First, let's talk about what a disc herniation is and what it really means. To understand this, we need to look at the anatomy of the lower back. And, remember: The spine is the backbone of support for your entire body. The spine is made up of separate, joined bones called vertebrae. In between each vertebrae is a somewhat squishy disc that is designed to provide support, mobility, and cushioning for the lower back.
The discs themselves are quite tough as they provide a lot of support while also providing mobility. However, over time and with injuries, they can develop little cracks or fissures, and they can start to leak. Leak?. . . What are they leaking? Well, inside of the disc is a jelly-like substance. When that substance escapes from out of the disc, it can start to push against the nerves—specifically, the nerves that travel from and out of the spine and down the leg. From there, those nerves go to sensory and motor nerves that control your muscles. They also go through a section of the spine that is quite narrow, so when a disc herniates and leaks that jelly-like substance onto that nerve or near that nerve, it can produce enormous amounts of pain and even weakness or drop foot (where you cannot lift your foot). Additionally, it can interfere with your sense of balance, can reduce your reaction speed, and can increases your fall risk.
On top of being incredibly painful, there are additional effects that can adversely impact your quality of life as a result of having a herniated disc. The pain is what gets the most attention because it is the leading instigator that sends people to the doctor saying, "hey, my back hurts" or "this pain is running down the back of my leg. . . I can feel it down into my calf and, sometimes, even down all the way into the foot." Unfortunately, the pain typically gets worse. Whenever you lean forward, or when you lean to the side, or when you cough or sneeze, it can be very painful because it increases the pressure on the herniated disc. As mentioned above, when you increase the pressure on the disc, it pushes out more of that jelly substance, irritating the nerves around it and sending those pain sensations throughout the length of that nerve.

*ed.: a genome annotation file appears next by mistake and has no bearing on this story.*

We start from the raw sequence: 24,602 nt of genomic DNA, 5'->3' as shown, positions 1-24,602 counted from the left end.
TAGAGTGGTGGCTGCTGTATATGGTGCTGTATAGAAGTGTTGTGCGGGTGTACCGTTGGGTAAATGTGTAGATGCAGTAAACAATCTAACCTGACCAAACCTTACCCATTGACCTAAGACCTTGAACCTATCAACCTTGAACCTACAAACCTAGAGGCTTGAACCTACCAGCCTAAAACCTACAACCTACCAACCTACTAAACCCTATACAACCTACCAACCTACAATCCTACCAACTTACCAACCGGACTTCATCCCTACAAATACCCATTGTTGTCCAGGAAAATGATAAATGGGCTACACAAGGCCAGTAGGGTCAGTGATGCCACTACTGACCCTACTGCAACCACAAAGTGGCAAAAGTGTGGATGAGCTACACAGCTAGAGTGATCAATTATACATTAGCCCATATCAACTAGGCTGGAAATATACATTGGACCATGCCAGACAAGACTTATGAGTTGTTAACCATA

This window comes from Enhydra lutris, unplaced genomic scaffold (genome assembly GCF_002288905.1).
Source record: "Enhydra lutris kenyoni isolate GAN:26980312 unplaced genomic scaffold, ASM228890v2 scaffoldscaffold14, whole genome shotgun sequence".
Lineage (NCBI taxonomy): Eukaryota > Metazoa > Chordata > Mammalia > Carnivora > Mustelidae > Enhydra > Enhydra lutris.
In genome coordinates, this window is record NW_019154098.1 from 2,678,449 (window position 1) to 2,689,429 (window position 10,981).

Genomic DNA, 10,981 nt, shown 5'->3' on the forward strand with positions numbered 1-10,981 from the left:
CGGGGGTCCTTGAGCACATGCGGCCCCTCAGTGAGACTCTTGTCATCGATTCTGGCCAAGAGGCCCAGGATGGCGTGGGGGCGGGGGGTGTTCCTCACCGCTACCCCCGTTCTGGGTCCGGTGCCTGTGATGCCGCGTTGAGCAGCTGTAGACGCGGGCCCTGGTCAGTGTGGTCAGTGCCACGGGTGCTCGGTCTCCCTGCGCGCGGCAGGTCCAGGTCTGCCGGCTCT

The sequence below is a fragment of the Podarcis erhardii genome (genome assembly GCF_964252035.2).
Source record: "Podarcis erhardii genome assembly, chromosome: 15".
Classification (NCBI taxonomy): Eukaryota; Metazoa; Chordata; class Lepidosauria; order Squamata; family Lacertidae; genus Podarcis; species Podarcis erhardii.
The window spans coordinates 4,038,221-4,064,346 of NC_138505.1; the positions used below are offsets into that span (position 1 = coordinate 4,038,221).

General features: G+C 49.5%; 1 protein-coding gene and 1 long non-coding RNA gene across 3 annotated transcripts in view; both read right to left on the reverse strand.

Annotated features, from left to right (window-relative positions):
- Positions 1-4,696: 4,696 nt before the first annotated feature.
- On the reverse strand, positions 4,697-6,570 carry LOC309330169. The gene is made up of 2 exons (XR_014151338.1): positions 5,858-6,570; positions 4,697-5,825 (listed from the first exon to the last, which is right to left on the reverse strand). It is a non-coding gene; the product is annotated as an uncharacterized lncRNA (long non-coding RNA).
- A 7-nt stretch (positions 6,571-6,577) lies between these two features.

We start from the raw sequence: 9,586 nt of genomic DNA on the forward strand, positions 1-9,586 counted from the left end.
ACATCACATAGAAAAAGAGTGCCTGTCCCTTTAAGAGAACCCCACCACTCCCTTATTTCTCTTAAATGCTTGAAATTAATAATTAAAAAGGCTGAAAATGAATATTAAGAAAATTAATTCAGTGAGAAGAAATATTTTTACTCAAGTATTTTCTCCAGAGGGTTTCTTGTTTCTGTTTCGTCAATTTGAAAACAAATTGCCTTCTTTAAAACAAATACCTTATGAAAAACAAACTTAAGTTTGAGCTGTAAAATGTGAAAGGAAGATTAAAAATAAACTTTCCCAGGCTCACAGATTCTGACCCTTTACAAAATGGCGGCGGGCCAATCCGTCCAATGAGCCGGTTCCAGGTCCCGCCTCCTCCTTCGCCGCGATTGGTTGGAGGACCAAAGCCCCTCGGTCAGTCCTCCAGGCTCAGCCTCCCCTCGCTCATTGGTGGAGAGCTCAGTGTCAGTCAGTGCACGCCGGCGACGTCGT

The technical term here is "disc herniation" because the insides of the disc has herniated or come outwards to the outside of the disc. This type of herniation is not the more commonly known herniation that happens in the abdomen, such as an umbilical herniation or an inguinal herniation where some of the intestines have actually pushed out into the outer wall of the abdominal muscles or through the muscles of the groin. A disc herniation refers to the insides of the spinal disc going to the outside of the disc, but it is still very much contained in the body. You cannot feel this type of herniation from the outside because it is very deep.
The previously mentioned motions will bother a disc herniation quite a bit:
This type of injury can be sneaky because it may start gradually with just a little bit of lower back pain; then, one small motion can onset a much more noticeable and painful problem. Disc herniations often start with little cracks, little injuries, or little fissures to the outside edge of the disc that steadily allow that disc to bulge, causing the insides of the disc to herniate through.
Surgical Intervention for Disc Herniation: Right or Wrong?
You may be wondering, what do most of us do when something like this happens? We usually go to the doctor. There is typically a lot of pain in the lower back—pain running down the leg, or maybe even weakness that results in stumbling, or perhaps even having difficulty sitting for extended periods of time. The doctor will most likely say, "This looks like it may be a disc issue. Let's get an MRI." The MRI will show them how big the disc herniation is. Whether it is big or small, your doctor will most likely say you need. . . *drum roll please*. . . SURGERY. From there, you are referred to a surgeon who reviews your MRI results, and who then agrees that you have a painful issue requiring this form of intervention. What I just gave you was the typical progression of care with this type of injury. However, there are more factors to be aware of.
Clearly, something is going on in the United States. We have a 5 times higher rate of spine surgery than everyone else. Why is that? Here is a quote by the surgeons on what they found from this study:
"Some surgeons use the size of a lumbar disc herniation to determine whether or not a patient will ultimately fail non-operative management and require surgery. Perhaps this practice is the result of an underlying belief that spontaneous resolution of large herniations is rare and will ultimately require surgical intervention. Regardless, the literature is controversial at best in its support of utilizing disc size to inform surgical management of lumbar disc herniations. Unless patients are suffering from exigent conditions, such as cauda, equina syndrome, or a profound or progressive neurological deficit necessitating immediate surgery, most patients’ symptoms resolve without significant intervention."